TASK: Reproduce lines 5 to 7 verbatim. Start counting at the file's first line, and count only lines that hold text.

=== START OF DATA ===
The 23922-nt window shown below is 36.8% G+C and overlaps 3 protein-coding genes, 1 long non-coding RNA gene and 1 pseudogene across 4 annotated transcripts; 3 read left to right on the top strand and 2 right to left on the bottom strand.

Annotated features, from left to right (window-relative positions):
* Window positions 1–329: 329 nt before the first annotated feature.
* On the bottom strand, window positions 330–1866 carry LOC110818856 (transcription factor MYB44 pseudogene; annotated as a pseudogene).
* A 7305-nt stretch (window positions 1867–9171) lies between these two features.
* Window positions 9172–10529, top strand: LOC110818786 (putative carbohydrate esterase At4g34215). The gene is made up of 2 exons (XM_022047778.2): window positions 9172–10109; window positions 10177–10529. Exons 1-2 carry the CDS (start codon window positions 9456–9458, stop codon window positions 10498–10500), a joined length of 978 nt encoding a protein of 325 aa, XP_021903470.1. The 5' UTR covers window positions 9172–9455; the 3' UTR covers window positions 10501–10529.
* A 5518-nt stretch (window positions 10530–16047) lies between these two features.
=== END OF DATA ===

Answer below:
* A 7305-nt stretch (window positions 1867–9171) lies between these two features.
* Window positions 9172–10529, top strand: LOC110818786 (putative carbohydrate esterase At4g34215). The gene is made up of 2 exons (XM_022047778.2): window positions 9172–10109; window positions 10177–10529. Exons 1-2 carry the CDS (start codon window positions 9456–9458, stop codon window positions 10498–10500), a joined length of 978 nt encoding a protein of 325 aa, XP_021903470.1. The 5' UTR covers window positions 9172–9455; the 3' UTR covers window positions 10501–10529.
* A 5518-nt stretch (window positions 10530–16047) lies between these two features.